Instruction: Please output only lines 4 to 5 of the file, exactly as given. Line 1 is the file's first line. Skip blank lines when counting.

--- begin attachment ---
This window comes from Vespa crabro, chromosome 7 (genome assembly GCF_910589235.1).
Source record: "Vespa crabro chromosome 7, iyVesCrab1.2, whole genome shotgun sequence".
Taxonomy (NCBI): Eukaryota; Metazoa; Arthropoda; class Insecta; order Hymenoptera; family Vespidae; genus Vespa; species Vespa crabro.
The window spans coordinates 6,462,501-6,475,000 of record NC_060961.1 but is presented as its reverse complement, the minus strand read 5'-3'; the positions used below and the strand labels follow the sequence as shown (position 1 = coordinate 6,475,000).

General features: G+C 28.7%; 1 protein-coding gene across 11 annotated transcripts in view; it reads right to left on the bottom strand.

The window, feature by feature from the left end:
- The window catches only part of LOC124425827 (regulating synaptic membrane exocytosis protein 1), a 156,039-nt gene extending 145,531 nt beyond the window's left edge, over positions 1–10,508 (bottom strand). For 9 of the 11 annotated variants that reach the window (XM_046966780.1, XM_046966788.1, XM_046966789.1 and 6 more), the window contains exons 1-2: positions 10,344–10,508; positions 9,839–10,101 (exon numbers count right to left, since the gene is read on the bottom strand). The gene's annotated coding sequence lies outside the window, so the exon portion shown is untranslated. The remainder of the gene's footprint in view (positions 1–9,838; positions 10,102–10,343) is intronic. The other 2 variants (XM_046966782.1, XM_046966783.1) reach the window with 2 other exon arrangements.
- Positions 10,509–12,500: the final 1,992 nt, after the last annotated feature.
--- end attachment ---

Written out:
The window spans coordinates 6,462,501-6,475,000 of record NC_060961.1 but is presented as its reverse complement, the minus strand read 5'-3'; the positions used below and the strand labels follow the sequence as shown (position 1 = coordinate 6,475,000).

General features: G+C 28.7%; 1 protein-coding gene across 11 annotated transcripts in view; it reads right to left on the bottom strand.